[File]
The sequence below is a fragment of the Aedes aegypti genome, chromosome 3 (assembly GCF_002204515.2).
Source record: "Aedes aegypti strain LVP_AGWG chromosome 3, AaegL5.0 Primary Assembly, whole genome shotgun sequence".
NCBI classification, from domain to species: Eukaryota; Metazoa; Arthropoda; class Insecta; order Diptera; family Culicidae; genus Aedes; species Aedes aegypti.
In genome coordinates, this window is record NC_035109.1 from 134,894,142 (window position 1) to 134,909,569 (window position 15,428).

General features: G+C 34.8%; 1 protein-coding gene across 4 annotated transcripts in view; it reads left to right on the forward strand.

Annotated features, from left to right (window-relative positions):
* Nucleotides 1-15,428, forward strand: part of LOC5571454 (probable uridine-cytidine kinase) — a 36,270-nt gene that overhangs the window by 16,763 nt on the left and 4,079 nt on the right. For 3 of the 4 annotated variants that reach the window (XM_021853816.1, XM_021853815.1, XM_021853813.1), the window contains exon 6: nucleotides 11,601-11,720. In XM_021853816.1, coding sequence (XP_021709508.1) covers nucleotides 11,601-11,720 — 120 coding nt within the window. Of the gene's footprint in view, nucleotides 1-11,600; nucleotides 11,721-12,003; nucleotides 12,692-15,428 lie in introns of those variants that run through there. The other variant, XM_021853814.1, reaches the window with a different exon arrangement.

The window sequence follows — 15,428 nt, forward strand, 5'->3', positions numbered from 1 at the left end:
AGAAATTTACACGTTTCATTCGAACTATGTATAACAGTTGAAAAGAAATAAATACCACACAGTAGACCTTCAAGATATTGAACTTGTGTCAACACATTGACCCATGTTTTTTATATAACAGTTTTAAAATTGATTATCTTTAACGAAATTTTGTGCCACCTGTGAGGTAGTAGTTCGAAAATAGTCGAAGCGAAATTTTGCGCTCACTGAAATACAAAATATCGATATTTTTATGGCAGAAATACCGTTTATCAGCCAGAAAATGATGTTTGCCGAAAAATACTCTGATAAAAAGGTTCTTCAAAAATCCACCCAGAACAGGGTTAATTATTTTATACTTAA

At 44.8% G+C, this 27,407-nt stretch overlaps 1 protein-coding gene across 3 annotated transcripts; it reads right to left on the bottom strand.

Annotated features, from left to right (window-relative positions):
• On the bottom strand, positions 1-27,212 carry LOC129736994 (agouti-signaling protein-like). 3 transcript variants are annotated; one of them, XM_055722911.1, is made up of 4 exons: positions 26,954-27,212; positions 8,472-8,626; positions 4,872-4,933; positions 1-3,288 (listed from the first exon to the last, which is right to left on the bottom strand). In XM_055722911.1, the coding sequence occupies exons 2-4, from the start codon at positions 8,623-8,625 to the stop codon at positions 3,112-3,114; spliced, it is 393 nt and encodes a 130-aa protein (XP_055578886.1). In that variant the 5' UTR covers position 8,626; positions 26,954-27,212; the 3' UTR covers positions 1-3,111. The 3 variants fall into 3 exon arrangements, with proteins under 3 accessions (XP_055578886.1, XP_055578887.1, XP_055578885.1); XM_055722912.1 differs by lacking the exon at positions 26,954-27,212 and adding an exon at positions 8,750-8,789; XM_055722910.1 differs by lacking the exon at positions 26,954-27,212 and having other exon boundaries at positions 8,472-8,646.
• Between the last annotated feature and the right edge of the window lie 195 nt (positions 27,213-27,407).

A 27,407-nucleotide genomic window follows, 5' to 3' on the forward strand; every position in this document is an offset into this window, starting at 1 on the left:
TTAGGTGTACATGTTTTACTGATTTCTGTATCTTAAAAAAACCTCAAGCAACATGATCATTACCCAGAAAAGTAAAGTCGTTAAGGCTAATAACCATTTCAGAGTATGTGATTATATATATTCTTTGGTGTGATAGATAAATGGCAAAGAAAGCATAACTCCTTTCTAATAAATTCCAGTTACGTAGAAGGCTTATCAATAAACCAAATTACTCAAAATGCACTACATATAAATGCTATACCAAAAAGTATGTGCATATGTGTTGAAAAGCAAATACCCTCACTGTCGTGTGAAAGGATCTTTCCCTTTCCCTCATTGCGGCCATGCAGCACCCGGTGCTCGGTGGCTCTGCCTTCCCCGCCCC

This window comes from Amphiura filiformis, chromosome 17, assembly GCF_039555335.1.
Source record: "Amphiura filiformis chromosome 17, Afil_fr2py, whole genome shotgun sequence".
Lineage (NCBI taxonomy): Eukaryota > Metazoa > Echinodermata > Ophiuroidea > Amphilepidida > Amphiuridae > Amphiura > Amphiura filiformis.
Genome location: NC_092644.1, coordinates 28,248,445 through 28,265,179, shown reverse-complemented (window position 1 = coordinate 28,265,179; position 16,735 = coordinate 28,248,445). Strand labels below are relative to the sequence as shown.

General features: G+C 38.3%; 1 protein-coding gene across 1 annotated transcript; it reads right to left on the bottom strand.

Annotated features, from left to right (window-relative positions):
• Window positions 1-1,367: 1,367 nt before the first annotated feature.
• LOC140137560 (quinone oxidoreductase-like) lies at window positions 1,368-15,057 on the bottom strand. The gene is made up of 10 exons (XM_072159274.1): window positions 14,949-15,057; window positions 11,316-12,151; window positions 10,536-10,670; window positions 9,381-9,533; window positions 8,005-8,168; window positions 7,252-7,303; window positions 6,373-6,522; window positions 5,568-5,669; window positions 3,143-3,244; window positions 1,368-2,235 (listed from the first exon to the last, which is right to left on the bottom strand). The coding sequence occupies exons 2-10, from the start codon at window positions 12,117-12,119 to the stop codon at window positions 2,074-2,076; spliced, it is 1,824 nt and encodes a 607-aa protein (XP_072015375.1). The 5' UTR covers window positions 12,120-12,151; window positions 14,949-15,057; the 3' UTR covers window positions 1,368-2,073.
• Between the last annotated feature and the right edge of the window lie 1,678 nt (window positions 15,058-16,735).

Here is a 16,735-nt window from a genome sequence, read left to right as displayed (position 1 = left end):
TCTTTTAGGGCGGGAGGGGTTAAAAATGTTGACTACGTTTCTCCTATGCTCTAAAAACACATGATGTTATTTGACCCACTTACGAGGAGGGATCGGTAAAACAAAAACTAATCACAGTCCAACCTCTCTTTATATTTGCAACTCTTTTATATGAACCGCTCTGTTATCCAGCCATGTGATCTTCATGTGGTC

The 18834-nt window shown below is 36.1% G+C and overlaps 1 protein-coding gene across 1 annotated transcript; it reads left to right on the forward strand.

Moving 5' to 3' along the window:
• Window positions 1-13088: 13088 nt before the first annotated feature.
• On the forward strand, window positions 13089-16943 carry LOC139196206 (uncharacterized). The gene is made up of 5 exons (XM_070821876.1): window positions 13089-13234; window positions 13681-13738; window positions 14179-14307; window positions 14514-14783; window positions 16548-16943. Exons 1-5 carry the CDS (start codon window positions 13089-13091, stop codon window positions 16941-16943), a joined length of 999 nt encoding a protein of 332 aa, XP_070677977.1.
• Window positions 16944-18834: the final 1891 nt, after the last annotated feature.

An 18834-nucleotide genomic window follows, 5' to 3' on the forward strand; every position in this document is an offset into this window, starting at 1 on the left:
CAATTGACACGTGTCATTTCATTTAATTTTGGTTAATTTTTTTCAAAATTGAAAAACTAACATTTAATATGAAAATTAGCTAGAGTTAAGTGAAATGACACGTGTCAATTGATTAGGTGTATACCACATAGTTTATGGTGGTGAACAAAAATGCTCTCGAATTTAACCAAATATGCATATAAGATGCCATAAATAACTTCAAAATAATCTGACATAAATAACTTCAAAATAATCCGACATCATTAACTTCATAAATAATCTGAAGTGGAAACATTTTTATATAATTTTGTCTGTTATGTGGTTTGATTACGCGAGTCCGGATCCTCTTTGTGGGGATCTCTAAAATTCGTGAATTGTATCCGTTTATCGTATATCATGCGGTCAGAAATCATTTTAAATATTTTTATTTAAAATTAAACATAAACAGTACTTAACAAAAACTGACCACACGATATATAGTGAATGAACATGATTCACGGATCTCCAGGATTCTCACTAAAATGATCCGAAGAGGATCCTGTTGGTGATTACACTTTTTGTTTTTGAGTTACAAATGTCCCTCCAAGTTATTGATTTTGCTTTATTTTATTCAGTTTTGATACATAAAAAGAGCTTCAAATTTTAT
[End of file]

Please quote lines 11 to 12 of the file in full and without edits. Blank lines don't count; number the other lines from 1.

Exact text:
Annotated features, from left to right (window-relative positions):
• On the bottom strand, positions 1-27,212 carry LOC129736994 (agouti-signaling protein-like). 3 transcript variants are annotated; one of them, XM_055722911.1, is made up of 4 exons: positions 26,954-27,212; positions 8,472-8,626; positions 4,872-4,933; positions 1-3,288 (listed from the first exon to the last, which is right to left on the bottom strand). In XM_055722911.1, the coding sequence occupies exons 2-4, from the start codon at positions 8,623-8,625 to the stop codon at positions 3,112-3,114; spliced, it is 393 nt and encodes a 130-aa protein (XP_055578886.1). In that variant the 5' UTR covers position 8,626; positions 26,954-27,212; the 3' UTR covers positions 1-3,111. The 3 variants fall into 3 exon arrangements, with proteins under 3 accessions (XP_055578886.1, XP_055578887.1, XP_055578885.1); XM_055722912.1 differs by lacking the exon at positions 26,954-27,212 and adding an exon at positions 8,750-8,789; XM_055722910.1 differs by lacking the exon at positions 26,954-27,212 and having other exon boundaries at positions 8,472-8,646.